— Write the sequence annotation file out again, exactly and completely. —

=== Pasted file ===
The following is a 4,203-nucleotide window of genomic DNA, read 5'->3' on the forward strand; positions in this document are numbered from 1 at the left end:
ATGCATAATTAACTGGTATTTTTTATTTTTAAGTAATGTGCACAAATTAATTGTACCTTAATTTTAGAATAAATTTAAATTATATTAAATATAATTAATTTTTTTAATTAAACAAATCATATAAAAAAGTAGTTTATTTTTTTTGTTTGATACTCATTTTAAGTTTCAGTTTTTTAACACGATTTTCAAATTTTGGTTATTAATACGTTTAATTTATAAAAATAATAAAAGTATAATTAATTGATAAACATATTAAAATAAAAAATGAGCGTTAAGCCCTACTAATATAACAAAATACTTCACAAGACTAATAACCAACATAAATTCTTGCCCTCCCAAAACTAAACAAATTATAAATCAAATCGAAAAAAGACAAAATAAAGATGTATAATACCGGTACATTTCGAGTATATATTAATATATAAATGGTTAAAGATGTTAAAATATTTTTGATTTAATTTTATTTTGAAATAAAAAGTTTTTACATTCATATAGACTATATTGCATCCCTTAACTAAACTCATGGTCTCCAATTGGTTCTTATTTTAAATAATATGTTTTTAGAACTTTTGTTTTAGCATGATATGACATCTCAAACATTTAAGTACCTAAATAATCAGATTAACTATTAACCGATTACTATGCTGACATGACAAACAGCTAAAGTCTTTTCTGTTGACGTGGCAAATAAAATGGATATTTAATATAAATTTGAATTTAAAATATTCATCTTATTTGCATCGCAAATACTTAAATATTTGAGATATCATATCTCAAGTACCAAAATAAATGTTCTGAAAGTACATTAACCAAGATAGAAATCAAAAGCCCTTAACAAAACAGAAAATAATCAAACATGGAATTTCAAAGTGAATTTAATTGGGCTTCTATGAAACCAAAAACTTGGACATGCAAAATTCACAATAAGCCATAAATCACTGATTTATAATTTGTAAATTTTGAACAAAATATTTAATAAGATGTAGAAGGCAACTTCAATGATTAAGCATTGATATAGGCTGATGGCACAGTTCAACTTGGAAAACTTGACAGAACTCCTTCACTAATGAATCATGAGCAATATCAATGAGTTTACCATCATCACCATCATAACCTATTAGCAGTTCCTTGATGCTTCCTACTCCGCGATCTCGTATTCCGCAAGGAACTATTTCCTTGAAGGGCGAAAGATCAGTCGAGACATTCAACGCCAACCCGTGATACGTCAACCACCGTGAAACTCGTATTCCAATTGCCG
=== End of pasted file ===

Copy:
The following is a 4,203-nucleotide window of genomic DNA, read 5'->3' on the forward strand; positions in this document are numbered from 1 at the left end:
ATGCATAATTAACTGGTATTTTTTATTTTTAAGTAATGTGCACAAATTAATTGTACCTTAATTTTAGAATAAATTTAAATTATATTAAATATAATTAATTTTTTTAATTAAACAAATCATATAAAAAAGTAGTTTATTTTTTTTGTTTGATACTCATTTTAAGTTTCAGTTTTTTAACACGATTTTCAAATTTTGGTTATTAATACGTTTAATTTATAAAAATAATAAAAGTATAATTAATTGATAAACATATTAAAATAAAAAATGAGCGTTAAGCCCTACTAATATAACAAAATACTTCACAAGACTAATAACCAACATAAATTCTTGCCCTCCCAAAACTAAACAAATTATAAATCAAATCGAAAAAAGACAAAATAAAGATGTATAATACCGGTACATTTCGAGTATATATTAATATATAAATGGTTAAAGATGTTAAAATATTTTTGATTTAATTTTATTTTGAAATAAAAAGTTTTTACATTCATATAGACTATATTGCATCCCTTAACTAAACTCATGGTCTCCAATTGGTTCTTATTTTAAATAATATGTTTTTAGAACTTTTGTTTTAGCATGATATGACATCTCAAACATTTAAGTACCTAAATAATCAGATTAACTATTAACCGATTACTATGCTGACATGACAAACAGCTAAAGTCTTTTCTGTTGACGTGGCAAATAAAATGGATATTTAATATAAATTTGAATTTAAAATATTCATCTTATTTGCATCGCAAATACTTAAATATTTGAGATATCATATCTCAAGTACCAAAATAAATGTTCTGAAAGTACATTAACCAAGATAGAAATCAAAAGCCCTTAACAAAACAGAAAATAATCAAACATGGAATTTCAAAGTGAATTTAATTGGGCTTCTATGAAACCAAAAACTTGGACATGCAAAATTCACAATAAGCCATAAATCACTGATTTATAATTTGTAAATTTTGAACAAAATATTTAATAAGATGTAGAAGGCAACTTCAATGATTAAGCATTGATATAGGCTGATGGCACAGTTCAACTTGGAAAACTTGACAGAACTCCTTCACTAATGAATCATGAGCAATATCAATGAGTTTACCATCATCACCATCATAACCTATTAGCAGTTCCTTGATGCTTCCTACTCCGCGATCTCGTATTCCGCAAGGAACTATTTCCTTGAAGGGCGAAAGATCAGTCGAGACATTCAACGCCAACCCGTGATACGTCAACCACCGTGAAACTCGTATTCCAATTGCCG